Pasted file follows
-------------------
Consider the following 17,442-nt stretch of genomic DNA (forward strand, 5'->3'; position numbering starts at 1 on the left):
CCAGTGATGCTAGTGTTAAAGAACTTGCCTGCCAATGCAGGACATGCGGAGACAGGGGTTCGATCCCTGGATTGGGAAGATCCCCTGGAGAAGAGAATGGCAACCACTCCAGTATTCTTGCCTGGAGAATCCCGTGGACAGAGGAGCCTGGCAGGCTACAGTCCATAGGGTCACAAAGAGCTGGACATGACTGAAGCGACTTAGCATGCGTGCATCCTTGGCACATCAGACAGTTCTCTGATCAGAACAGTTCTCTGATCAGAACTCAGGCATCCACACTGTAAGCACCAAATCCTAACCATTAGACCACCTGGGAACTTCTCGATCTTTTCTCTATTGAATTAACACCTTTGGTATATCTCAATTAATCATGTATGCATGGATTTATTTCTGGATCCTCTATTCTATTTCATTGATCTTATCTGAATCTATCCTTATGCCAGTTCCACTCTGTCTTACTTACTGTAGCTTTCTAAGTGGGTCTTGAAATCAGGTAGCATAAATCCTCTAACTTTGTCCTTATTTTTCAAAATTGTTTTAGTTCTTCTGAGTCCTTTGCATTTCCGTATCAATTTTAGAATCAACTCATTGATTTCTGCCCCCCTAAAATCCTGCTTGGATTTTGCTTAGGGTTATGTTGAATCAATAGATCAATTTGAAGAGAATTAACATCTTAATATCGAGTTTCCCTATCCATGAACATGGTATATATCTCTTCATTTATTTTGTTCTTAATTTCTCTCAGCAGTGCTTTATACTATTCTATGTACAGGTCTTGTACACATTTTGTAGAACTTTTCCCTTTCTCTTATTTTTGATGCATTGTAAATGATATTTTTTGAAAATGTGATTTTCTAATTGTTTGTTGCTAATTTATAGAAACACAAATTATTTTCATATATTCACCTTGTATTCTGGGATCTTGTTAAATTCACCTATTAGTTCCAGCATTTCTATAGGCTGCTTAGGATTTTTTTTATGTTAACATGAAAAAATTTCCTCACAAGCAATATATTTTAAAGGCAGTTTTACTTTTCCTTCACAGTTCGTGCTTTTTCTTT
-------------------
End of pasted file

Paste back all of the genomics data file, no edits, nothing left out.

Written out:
Consider the following 17,442-nt stretch of genomic DNA (forward strand, 5'->3'; position numbering starts at 1 on the left):
CCAGTGATGCTAGTGTTAAAGAACTTGCCTGCCAATGCAGGACATGCGGAGACAGGGGTTCGATCCCTGGATTGGGAAGATCCCCTGGAGAAGAGAATGGCAACCACTCCAGTATTCTTGCCTGGAGAATCCCGTGGACAGAGGAGCCTGGCAGGCTACAGTCCATAGGGTCACAAAGAGCTGGACATGACTGAAGCGACTTAGCATGCGTGCATCCTTGGCACATCAGACAGTTCTCTGATCAGAACAGTTCTCTGATCAGAACTCAGGCATCCACACTGTAAGCACCAAATCCTAACCATTAGACCACCTGGGAACTTCTCGATCTTTTCTCTATTGAATTAACACCTTTGGTATATCTCAATTAATCATGTATGCATGGATTTATTTCTGGATCCTCTATTCTATTTCATTGATCTTATCTGAATCTATCCTTATGCCAGTTCCACTCTGTCTTACTTACTGTAGCTTTCTAAGTGGGTCTTGAAATCAGGTAGCATAAATCCTCTAACTTTGTCCTTATTTTTCAAAATTGTTTTAGTTCTTCTGAGTCCTTTGCATTTCCGTATCAATTTTAGAATCAACTCATTGATTTCTGCCCCCCTAAAATCCTGCTTGGATTTTGCTTAGGGTTATGTTGAATCAATAGATCAATTTGAAGAGAATTAACATCTTAATATCGAGTTTCCCTATCCATGAACATGGTATATATCTCTTCATTTATTTTGTTCTTAATTTCTCTCAGCAGTGCTTTATACTATTCTATGTACAGGTCTTGTACACATTTTGTAGAACTTTTCCCTTTCTCTTATTTTTGATGCATTGTAAATGATATTTTTTGAAAATGTGATTTTCTAATTGTTTGTTGCTAATTTATAGAAACACAAATTATTTTCATATATTCACCTTGTATTCTGGGATCTTGTTAAATTCACCTATTAGTTCCAGCATTTCTATAGGCTGCTTAGGATTTTTTTTATGTTAACATGAAAAAATTTCCTCACAAGCAATATATTTTAAAGGCAGTTTTACTTTTCCTTCACAGTTCGTGCTTTTTCTTT